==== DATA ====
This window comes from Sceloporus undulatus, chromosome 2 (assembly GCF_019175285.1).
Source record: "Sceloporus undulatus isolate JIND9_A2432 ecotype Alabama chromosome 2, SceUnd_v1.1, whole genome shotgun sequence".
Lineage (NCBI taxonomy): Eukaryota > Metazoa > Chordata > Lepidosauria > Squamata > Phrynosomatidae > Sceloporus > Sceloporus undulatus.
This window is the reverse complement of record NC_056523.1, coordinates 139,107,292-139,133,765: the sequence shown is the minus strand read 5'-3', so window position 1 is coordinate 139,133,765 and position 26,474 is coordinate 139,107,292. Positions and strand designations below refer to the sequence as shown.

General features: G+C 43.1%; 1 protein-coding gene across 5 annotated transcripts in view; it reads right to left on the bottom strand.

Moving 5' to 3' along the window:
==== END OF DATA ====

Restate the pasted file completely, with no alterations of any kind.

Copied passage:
This window comes from Sceloporus undulatus, chromosome 2 (assembly GCF_019175285.1).
Source record: "Sceloporus undulatus isolate JIND9_A2432 ecotype Alabama chromosome 2, SceUnd_v1.1, whole genome shotgun sequence".
Lineage (NCBI taxonomy): Eukaryota > Metazoa > Chordata > Lepidosauria > Squamata > Phrynosomatidae > Sceloporus > Sceloporus undulatus.
This window is the reverse complement of record NC_056523.1, coordinates 139,107,292-139,133,765: the sequence shown is the minus strand read 5'-3', so window position 1 is coordinate 139,133,765 and position 26,474 is coordinate 139,107,292. Positions and strand designations below refer to the sequence as shown.

General features: G+C 43.1%; 1 protein-coding gene across 5 annotated transcripts in view; it reads right to left on the bottom strand.

Moving 5' to 3' along the window: